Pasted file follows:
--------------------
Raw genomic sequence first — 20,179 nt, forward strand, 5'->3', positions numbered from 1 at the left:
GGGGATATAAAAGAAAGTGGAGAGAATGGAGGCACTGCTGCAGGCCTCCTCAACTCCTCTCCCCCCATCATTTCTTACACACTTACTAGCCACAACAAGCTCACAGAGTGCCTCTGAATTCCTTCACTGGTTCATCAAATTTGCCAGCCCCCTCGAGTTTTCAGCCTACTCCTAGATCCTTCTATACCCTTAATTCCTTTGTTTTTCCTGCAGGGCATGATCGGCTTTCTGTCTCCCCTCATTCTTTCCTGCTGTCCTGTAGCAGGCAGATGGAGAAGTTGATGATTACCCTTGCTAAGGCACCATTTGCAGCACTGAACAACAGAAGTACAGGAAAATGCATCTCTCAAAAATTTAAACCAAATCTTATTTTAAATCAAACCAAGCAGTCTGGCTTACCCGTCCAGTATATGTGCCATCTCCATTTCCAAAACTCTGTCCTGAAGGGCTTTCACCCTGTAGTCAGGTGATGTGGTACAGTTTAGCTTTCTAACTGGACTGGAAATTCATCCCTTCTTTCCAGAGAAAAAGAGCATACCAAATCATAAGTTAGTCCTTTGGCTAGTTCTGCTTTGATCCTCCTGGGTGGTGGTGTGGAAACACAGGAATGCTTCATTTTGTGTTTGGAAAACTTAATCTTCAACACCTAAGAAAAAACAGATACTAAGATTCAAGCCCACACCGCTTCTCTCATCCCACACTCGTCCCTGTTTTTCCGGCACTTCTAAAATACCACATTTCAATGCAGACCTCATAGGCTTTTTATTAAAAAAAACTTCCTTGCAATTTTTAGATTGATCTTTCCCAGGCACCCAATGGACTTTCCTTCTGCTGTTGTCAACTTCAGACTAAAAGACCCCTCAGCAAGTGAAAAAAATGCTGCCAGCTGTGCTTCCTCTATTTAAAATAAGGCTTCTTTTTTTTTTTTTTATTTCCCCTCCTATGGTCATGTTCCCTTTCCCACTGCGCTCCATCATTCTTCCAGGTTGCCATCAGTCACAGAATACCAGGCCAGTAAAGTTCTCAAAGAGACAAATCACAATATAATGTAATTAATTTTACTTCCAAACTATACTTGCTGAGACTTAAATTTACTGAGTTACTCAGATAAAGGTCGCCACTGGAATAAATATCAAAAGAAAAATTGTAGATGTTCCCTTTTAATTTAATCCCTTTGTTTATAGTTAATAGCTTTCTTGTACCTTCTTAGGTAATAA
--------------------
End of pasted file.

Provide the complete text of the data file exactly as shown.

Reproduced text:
Raw genomic sequence first — 20,179 nt, forward strand, 5'->3', positions numbered from 1 at the left:
GGGGATATAAAAGAAAGTGGAGAGAATGGAGGCACTGCTGCAGGCCTCCTCAACTCCTCTCCCCCCATCATTTCTTACACACTTACTAGCCACAACAAGCTCACAGAGTGCCTCTGAATTCCTTCACTGGTTCATCAAATTTGCCAGCCCCCTCGAGTTTTCAGCCTACTCCTAGATCCTTCTATACCCTTAATTCCTTTGTTTTTCCTGCAGGGCATGATCGGCTTTCTGTCTCCCCTCATTCTTTCCTGCTGTCCTGTAGCAGGCAGATGGAGAAGTTGATGATTACCCTTGCTAAGGCACCATTTGCAGCACTGAACAACAGAAGTACAGGAAAATGCATCTCTCAAAAATTTAAACCAAATCTTATTTTAAATCAAACCAAGCAGTCTGGCTTACCCGTCCAGTATATGTGCCATCTCCATTTCCAAAACTCTGTCCTGAAGGGCTTTCACCCTGTAGTCAGGTGATGTGGTACAGTTTAGCTTTCTAACTGGACTGGAAATTCATCCCTTCTTTCCAGAGAAAAAGAGCATACCAAATCATAAGTTAGTCCTTTGGCTAGTTCTGCTTTGATCCTCCTGGGTGGTGGTGTGGAAACACAGGAATGCTTCATTTTGTGTTTGGAAAACTTAATCTTCAACACCTAAGAAAAAACAGATACTAAGATTCAAGCCCACACCGCTTCTCTCATCCCACACTCGTCCCTGTTTTTCCGGCACTTCTAAAATACCACATTTCAATGCAGACCTCATAGGCTTTTTATTAAAAAAAACTTCCTTGCAATTTTTAGATTGATCTTTCCCAGGCACCCAATGGACTTTCCTTCTGCTGTTGTCAACTTCAGACTAAAAGACCCCTCAGCAAGTGAAAAAAATGCTGCCAGCTGTGCTTCCTCTATTTAAAATAAGGCTTCTTTTTTTTTTTTTTATTTCCCCTCCTATGGTCATGTTCCCTTTCCCACTGCGCTCCATCATTCTTCCAGGTTGCCATCAGTCACAGAATACCAGGCCAGTAAAGTTCTCAAAGAGACAAATCACAATATAATGTAATTAATTTTACTTCCAAACTATACTTGCTGAGACTTAAATTTACTGAGTTACTCAGATAAAGGTCGCCACTGGAATAAATATCAAAAGAAAAATTGTAGATGTTCCCTTTTAATTTAATCCCTTTGTTTATAGTTAATAGCTTTCTTGTACCTTCTTAGGTAATAA